The secret forest of Cliveden Avenue

The secret forest of Cliveden Avenue

By Susan Prior

Tucked at the eastern end of Cliveden Avenue in Corinda is another world, a remnant of the original bushland that once covered the greater Brisbane area. Walk down the path, over the creek bridge and you are on your way to a delightful and easy circuitous 2 km walk through a pocket of bushland that feels a million miles away from suburban Brisbane.

The slow-growing coogera tree’s wood is so dense and hard that it can damage axe heads.

If you take a look at a map of the area, the twists and tortuous meanderings of the Oxley Creek along this section of its course are evident. An even smaller waterway, the Coogera Creek, runs through this reserve from near the end of Cliveden Avenue into the Oxley Creek. This diminutive water course is named after the native coogera trees (Arytera foveolata). ‘Coogera’ is believed to be the Indigenous name associated with the trees. The morning that I join the bushcare volunteers, the coogera trees are resplendent with the prettiest rosy-hued new leaf growth, making it is easy to see why they get confused with lilly pillys.

Formed in 1995, the Cliveden Avenue Reserve Bushcare Group of volunteers meets on the first Saturday of the month, from 8.00 am during summer, and from 8.30 am during the cooler months. Their job is to manage and reduce the weed burden in the reserve’s area of about 2 hectares, to allow natural regeneration.

L to R: Volunteers, Gloria Wiskar, Carole Bristow and Debbie Maclean

Group organiser Carole Bristow and I walk a little way down the path and then divert into a small stand of remnant melaleuca forest. It has recently rained, so the soil here is moist and the cat’s claw, the weed that has been singled out for today’s working bee, is easily removed. Native to tropical America, cat’s claw, like many invasive species, was introduced as an ornamental garden plant. It is an aggressive climber and in the wild it smothers native vegetation.

Carole says they are close to removing it from this particular spot, which is very gratifying for all the volunteers.

I ask Carole what motivates her.

She says, ‘My parents were old-fashioned naturalists, interested in everything that moved or grew in bushland … and as a family we went camping a lot. We children were allowed to roam. I saw her interest and I became interested.’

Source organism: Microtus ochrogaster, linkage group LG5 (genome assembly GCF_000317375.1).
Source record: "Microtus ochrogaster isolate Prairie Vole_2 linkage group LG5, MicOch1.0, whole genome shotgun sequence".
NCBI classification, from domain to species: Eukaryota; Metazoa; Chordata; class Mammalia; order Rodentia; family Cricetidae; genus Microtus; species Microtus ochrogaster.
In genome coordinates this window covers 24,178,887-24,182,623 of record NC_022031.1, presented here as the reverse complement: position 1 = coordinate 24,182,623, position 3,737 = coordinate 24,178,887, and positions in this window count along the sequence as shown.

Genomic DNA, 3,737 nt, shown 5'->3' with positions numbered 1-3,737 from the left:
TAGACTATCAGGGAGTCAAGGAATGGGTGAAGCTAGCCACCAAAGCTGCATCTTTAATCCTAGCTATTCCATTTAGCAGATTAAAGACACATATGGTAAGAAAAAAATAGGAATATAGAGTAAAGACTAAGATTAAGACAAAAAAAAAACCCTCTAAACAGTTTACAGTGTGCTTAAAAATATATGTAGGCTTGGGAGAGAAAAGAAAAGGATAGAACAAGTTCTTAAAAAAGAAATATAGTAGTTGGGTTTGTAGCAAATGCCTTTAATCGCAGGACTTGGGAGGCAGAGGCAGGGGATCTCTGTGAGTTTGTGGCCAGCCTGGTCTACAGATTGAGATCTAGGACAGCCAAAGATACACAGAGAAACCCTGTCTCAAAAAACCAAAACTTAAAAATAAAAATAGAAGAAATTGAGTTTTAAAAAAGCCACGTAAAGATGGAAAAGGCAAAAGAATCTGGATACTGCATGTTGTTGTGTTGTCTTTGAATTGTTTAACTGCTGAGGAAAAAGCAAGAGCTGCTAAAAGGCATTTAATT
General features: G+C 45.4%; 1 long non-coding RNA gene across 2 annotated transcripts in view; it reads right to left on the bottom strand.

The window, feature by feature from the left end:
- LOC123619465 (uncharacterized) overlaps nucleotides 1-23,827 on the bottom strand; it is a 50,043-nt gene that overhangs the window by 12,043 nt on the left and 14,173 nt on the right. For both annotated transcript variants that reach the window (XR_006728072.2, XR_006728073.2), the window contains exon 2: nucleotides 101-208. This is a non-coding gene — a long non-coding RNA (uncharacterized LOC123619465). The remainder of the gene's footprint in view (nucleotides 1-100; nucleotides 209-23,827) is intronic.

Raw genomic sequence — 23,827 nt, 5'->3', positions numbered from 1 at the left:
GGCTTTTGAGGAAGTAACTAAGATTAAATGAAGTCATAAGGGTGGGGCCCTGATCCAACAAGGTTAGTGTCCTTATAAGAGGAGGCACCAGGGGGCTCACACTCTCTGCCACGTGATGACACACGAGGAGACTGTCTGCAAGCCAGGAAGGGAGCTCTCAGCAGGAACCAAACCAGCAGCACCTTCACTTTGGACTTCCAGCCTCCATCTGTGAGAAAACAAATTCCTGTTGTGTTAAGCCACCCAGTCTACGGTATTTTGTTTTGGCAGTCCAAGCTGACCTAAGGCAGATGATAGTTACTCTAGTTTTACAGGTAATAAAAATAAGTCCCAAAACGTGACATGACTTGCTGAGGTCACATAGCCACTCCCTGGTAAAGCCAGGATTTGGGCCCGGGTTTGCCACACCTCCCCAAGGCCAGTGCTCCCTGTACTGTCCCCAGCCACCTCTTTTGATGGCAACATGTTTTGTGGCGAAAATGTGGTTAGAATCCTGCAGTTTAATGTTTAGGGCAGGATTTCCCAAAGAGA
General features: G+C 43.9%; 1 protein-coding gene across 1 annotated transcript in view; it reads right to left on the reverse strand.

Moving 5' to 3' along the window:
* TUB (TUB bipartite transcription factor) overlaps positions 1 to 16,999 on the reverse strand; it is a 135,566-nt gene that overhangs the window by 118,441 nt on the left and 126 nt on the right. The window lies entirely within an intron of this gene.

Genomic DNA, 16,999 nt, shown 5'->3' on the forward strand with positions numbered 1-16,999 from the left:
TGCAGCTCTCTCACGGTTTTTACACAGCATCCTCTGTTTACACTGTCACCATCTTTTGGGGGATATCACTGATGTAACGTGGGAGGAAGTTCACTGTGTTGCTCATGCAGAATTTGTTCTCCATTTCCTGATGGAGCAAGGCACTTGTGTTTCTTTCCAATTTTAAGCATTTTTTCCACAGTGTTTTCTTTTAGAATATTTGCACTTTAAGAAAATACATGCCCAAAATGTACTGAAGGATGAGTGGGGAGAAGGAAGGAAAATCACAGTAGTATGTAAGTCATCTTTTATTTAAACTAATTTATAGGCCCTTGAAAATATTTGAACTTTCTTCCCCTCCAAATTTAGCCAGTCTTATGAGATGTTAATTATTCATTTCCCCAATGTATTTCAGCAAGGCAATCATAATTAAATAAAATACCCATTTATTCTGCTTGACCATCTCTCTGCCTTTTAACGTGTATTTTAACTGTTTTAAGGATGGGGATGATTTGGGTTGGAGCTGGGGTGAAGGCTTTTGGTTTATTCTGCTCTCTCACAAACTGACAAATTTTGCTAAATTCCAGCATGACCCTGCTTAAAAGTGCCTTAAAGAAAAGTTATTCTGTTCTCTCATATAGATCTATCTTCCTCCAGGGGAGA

Carole married a forester, cementing her fascination with plants and the natural environment.

The Cliveden Reserve includes a variety of plant groupings within its boundaries, including melaleucas and eucalypts, a rainforest element, and some mangroves down by the creek. It is a fascinating habitat to stroll around.

One particular plant found in the vicinity is the incredibly rare and endangered angle-stemmed myrtle. Just two plants survive here, one on the bushcare site, and one at Pennywort Creek, on the Uniting Church property. There used to be three, but one – on the creek bank beside the Pony Club – died after the 2011 floods. In 2013, the Queensland Government Department of Environment and Heritage Protection listed 285 of these trees in the wild. That is all that are left.

This really illustrates why the work of the bushcare volunteers is so vitally important. They really are the unsung heroes of our suburban secret places. The Cliveden Reserve Bushcare Group has as many as 12 individuals helping with the monthly working bees, although on the Saturday I attended there were only four hardy souls beavering away.

If you have a couple of hours once a month and would like to give back to your community, and give yourself a little gentle exercise, give Carole a call. She would love to hear from you.

P: 3379 1453
E: bristowc@bigpond.net.au

A hand-drawn map of the Cliveden Reserve Bushcare site


Biosecurity Queensland has informed me that fire ants are on the nearby Oxley Creek Common:

‘It is essential that the community in the area remain vigilant and report suspect ants to Biosecurity Queensland. … Red imported fire ants can inflict a painful sting and pose a significant social, economic and environmental threat.’

The ants are reddish-brown in colour with a darker abdomen, and are 2 mm to 6 mm long.

Don’t disturb or destroy the ant nest yourself; if it’s not done correctly the worker ants will simply evacuate their queen to a new location and start a new nest.

If you think you’ve spotted fire ants, take a photo if possible and upload it to the website www.anthunt.daf.qld.gov.au, or call Biosecurity Queensland on 13 25 23.

 
Newstead House comes to life with Lady of the House, Mrs Anna Wickham!

Newstead House comes to life with Lady of the House, Mrs Anna Wickham!

A very botanical State of Origin

A very botanical State of Origin